Chris Shigas
some of those those specifics, you know, yeah, you have $1 figure, you have numbers, you have some specific information, you get the reporter and it’s not just a piece of marketing fluff. Yeah,

Kathy Allen
exactly. Yeah. And then there’s you and there’s year over year and there’s change and there’s, there’s stuff that goes into it that makes the reporter at least reply back and say, Wow, that’s great. Can we connect next week, or I loaded up for the next three weeks can remind me that I want to connect with you and you know, next month, and trust me, I’m writing that down.

Chris Shigas
A big part of my plan so far has always been to do decide briefings and to take when when you’re doing something like you just mentioned, pitching as a CEO Bringing them on a media tour where they can shake hands and they could look someone in the eye and a reporter can get a briefing. And that was kind of taken away from us, right? We can’t do that and done a little bit on zoom and things like that to do reporter briefings. Have you found that the reporters have been more willing to to just meet? Or is it hasn’t been tough,

Kathy Allen
really tough, really tough? The way the way our firm works, you know, we actually only work by referral only. So we don’t respond to RFPs. And then the clients that you know, we take on because

Chris Shigas
I’ve never had to write another RFP again, it would be too soon.

Kathy Allen
I know, trust me, um, it’s great. But you know, with that, I say that because our level of trust and commitment to our clients is hands down, explicitly different than a lot of other firms, you will find, right, like we are into, you’re intimately involved in the success of these individuals, because we also work with minority and underrepresented executives, specifically, to help them find their voice in the market. I feel and I know in my heart is a good pitch. And I know is is a good story idea I’ve offered for these virtual coffees or I’ve offered for a 510 minute introduction has been very, very challenging, very challenging to get through, you know, again, I’ll get the reply from a Fast Company. I’ll get the reply from you know, a Mashable, it’s on that, you know, the consumer side?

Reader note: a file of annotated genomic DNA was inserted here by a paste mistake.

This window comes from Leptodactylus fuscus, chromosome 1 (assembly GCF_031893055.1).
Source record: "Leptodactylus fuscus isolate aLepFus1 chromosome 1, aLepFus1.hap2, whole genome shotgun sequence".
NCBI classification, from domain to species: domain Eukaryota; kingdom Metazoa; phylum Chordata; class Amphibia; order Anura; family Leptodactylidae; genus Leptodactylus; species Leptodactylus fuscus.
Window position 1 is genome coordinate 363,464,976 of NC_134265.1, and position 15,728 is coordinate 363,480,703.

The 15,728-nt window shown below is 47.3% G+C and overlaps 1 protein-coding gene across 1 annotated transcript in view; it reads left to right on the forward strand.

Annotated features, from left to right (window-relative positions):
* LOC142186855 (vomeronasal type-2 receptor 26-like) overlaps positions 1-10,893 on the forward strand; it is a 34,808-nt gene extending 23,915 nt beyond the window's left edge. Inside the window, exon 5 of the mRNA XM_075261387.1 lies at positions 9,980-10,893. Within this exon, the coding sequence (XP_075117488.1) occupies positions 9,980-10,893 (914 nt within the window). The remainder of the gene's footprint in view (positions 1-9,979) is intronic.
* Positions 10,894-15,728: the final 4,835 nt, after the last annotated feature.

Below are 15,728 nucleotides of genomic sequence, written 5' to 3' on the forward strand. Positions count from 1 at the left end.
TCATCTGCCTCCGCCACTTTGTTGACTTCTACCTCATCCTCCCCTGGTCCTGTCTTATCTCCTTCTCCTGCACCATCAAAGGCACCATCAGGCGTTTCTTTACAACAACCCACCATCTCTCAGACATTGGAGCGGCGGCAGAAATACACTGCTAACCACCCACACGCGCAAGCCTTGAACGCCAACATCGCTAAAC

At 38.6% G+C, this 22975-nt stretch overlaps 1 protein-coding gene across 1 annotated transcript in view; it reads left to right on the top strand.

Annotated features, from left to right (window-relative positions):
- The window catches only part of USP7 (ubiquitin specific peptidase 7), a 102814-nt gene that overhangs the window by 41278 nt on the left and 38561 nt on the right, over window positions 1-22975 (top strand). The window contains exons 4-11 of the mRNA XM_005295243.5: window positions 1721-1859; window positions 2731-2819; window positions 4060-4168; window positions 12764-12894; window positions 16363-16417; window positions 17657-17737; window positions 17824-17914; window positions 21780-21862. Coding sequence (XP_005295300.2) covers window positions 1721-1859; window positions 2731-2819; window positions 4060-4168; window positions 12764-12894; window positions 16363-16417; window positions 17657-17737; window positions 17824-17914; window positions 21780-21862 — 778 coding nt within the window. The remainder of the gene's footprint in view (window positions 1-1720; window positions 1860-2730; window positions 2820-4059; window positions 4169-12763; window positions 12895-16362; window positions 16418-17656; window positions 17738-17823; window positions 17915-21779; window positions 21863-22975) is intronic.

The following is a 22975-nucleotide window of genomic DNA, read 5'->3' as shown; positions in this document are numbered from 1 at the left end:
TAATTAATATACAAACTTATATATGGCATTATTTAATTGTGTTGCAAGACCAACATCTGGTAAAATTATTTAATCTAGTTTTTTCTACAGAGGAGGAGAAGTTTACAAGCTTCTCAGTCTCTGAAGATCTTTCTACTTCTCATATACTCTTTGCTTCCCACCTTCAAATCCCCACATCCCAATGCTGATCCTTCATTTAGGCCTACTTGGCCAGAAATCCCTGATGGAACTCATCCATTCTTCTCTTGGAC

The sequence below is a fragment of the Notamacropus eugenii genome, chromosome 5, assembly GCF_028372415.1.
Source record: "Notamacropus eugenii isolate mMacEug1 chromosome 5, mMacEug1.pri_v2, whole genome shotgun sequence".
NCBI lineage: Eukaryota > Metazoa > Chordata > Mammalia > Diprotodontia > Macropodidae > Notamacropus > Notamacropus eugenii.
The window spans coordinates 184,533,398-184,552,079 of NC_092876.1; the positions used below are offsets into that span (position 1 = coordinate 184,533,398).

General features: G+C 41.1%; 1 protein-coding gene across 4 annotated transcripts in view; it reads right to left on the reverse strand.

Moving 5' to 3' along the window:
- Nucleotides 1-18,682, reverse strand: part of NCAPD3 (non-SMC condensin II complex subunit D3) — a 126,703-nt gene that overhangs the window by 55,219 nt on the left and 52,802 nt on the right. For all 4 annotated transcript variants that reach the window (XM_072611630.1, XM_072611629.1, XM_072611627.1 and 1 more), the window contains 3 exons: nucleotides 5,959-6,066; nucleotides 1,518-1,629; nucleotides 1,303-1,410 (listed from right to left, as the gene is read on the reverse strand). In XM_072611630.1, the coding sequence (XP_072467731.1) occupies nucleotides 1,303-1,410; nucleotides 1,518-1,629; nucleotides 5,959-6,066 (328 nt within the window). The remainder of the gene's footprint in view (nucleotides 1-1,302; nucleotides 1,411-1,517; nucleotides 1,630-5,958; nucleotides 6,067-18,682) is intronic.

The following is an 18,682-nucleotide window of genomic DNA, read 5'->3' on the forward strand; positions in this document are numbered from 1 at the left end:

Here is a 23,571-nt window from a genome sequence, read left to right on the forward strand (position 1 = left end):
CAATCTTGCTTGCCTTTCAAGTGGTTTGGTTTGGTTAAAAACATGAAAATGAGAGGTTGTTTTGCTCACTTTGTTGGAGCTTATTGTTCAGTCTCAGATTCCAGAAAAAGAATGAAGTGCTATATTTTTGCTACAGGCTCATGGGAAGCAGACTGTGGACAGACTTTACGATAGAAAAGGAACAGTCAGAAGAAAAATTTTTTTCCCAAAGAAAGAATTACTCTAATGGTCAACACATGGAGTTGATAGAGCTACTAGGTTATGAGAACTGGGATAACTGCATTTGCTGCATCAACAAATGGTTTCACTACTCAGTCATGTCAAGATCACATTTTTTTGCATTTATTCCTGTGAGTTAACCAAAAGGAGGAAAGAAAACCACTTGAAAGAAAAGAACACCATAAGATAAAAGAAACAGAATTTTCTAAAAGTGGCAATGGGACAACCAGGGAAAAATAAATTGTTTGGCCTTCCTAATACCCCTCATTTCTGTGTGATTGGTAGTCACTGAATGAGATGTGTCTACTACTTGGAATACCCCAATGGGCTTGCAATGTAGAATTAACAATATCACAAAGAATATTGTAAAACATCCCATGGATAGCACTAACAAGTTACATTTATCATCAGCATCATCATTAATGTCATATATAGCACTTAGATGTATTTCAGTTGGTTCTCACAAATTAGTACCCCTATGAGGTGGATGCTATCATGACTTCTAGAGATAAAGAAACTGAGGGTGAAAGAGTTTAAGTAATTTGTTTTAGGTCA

Chris Shigas
Absolutely. Well, it takes tenacity, takes persistence. Last question. If there’s a young person graduating college, maybe with a degree in PR, and they come to you, and they say, you know, what, what kind of skill sets? Do I need to be where you are and to be successful in this industry? What would you tell them?

Kathy Allen
Well, I think they have, you have to like people. I’m not saying you have to be an extrovert, right. But you have to be able to meet in the middle when it comes to emotional development, right? If you’re pitching a reporter who is bubbly, or who is not bubbly, you have to be able to meet them in the middle. And you have to enjoy that and you have to sound like you’d like it. So that’s why I think liking people is a big part of it. That’s maybe maybe a little bit like in the personal development. But you also to your point, tenacity is a great is a great point, because you can’t give up after the first pitch. But you also can’t spam them, right? So you have to find a balance. And it does it has to be thorough research with your pitch like you have to, you have to get in bed with your pitch. You have to you have to marry your pitch and figure out if it is going to work the way you want it to and don’t waste reporters time zone never they’ll never reply.

Chris Shigas
Okay, great. Well, Kathy, thank you so much for joining us on PR Wars today.

Kathy Allen
Thank you so much for having me. That was a lot of fun.

Chris Shigas
All right, great. You can listen to a new PR wars podcast every Sunday night at 8pm. I want to thank Kathy Grannis Allen, Director of media relations for SalientMG and do me a favor. Commit to your loved ones this holiday season. The year has taken a toll on everyone. And when you return to work, commit to this profession that we love. Use communication to lift people. Commit your skills to make 2021 better than ever. Now, go get ’em.

PR Wars was selected as a Top PR Podcast You Must Follow in 2020 by Feedspot.